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An All-Rounder<p>Vitamin D levels in the body rise and fall according to sun exposure. If sufficient UV rays reach the skin, the body is able to produce the vitamin itself. However, the human body only derives an estimated 10 to 20 percent of its daily requirement from food.</p><p>The vitamin D that we synthesize from sunlight or food is not biologically active at first. Before the kidneys can produce the biologically active form of the vitamin, known as calcitriol, and release it into the blood, some metabolic processes must take place beforehand.</p><p>In addition, many organs have receptors to which the precursor of calcitriol binds. Further, this substance is also present in blood.</p><p>From this precursor, the organs then produce calcitriol themselves, which the body then uses for countless other processes in the body. This form of vitamin D thus regulates insulin secretion, inhibits tumor growth, and promotes the formation of red blood cells as well as the survival and activity of macrophages, which are important for the <a href="https://www.mdpi.com/2072-6643/5/7/2502/htm" target="_blank">immune system.</a></p>
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Association Versus Intervention Studies<p>Many studies on the vitamin are association or observational studies. "By definition, these studies cannot prove the causal relationship, but only point to mere correlations," said Fassnacht. The physician tries to illustrate this with an example:</p><p>"Imagine two groups of 80-year-olds. One group is spry, active and does sports. If you compare them with another group living in nursing homes, the difference in vitamin D levels will be dramatic. Life expectancy would also be extremely different."</p><p>But to try to explain the difference in fitness by vitamin D status alone is far too simplistic. "Vitamin D levels are a good measure of how sick someone is. But not more," says Fassnacht. </p><p>According to Fassnacht, none of the intervention studies carried out to date -- that specifically examined the effect of vitamin D on various diseases -- has been able to confirm the previous association and laboratory studies or the presumed positive effect of vitamin D.</p>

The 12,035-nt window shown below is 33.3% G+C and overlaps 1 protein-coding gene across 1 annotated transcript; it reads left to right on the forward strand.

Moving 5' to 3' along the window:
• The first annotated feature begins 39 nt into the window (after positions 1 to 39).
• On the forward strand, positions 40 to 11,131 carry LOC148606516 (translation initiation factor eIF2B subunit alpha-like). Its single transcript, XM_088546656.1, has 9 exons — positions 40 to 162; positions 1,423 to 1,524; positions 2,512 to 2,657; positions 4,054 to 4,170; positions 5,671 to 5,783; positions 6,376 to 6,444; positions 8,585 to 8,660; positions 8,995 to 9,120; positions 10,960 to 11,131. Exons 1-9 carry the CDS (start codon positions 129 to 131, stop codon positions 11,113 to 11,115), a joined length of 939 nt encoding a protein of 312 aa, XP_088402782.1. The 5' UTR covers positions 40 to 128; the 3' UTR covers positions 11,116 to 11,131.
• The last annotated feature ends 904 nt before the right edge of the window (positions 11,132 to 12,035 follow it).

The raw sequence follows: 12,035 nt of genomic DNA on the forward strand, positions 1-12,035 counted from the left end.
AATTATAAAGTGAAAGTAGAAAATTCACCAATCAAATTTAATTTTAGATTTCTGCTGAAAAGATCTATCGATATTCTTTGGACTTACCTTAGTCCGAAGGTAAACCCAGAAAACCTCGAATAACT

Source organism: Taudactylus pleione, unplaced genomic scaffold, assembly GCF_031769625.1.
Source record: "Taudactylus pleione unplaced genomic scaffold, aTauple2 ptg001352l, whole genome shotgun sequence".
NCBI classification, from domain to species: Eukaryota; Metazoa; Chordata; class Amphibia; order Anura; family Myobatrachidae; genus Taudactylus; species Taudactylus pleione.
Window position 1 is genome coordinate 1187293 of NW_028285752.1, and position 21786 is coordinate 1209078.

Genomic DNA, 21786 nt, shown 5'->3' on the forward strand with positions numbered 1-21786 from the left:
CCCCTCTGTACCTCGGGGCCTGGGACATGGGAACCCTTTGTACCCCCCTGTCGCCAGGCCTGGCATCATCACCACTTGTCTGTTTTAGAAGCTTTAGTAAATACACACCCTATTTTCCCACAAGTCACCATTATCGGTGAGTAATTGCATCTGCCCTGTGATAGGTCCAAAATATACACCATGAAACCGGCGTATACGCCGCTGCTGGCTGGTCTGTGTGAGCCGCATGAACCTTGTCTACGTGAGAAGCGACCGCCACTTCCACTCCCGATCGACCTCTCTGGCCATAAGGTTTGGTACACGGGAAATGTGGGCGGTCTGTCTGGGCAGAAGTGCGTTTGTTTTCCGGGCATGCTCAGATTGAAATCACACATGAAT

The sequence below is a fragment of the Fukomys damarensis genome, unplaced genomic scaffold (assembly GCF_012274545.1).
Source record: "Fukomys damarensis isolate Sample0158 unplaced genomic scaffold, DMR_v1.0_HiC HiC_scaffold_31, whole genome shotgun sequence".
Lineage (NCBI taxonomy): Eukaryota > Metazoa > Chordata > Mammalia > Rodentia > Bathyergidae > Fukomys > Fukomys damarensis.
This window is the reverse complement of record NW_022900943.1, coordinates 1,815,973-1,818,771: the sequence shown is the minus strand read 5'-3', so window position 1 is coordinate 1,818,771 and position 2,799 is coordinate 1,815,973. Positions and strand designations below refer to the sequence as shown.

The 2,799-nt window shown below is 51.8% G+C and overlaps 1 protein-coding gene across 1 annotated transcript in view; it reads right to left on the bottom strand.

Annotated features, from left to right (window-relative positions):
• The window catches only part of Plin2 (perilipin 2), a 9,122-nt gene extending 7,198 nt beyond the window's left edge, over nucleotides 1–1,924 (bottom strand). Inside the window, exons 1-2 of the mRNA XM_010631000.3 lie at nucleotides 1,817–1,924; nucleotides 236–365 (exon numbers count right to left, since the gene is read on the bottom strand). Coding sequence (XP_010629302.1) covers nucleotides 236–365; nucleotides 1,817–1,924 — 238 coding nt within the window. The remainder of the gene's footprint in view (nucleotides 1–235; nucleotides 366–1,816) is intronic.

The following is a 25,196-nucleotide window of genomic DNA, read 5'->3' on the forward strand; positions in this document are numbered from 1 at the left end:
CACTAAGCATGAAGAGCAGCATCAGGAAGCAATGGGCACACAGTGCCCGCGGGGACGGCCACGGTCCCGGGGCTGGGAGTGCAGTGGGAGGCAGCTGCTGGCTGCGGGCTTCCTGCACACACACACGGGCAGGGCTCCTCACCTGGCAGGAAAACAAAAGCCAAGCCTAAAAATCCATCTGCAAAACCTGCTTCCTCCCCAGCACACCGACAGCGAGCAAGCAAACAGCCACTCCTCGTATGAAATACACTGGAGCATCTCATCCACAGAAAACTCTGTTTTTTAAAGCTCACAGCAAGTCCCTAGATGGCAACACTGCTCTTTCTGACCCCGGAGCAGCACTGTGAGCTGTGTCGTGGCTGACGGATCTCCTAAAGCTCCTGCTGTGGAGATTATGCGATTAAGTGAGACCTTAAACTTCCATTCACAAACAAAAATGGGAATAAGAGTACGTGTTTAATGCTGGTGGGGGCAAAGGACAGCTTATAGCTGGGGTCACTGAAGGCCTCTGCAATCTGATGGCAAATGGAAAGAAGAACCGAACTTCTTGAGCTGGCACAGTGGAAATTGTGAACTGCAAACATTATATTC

Further Research Is Needed<p>"If a coronavirus infection is suspected, it is therefore absolutely necessary to check the vitamin D status and quickly correct any possible deficit," said the recommendation of the paper published by the University of Hohenheim.</p><p>"Studies are underway to see whether vitamin D helps in COVID-19 infection, but I personally do not believe that this is really the case," says endocrinologist Fassnacht. Nevertheless, he says it is of course useful to carry out these studies.<br></p><p>"I don't want to rule out that there are actually subgroups of people who benefit from an additional vitamin D dose," he says. After all, this has been proven to be the case with a severe deficit.</p><p>In view of the study situation, Fassnacht does not think much of preventive, nationwide vitamin D substitutes. "My belief that the vitamin helps somewhere is very low. But, of course, I can be wrong."</p>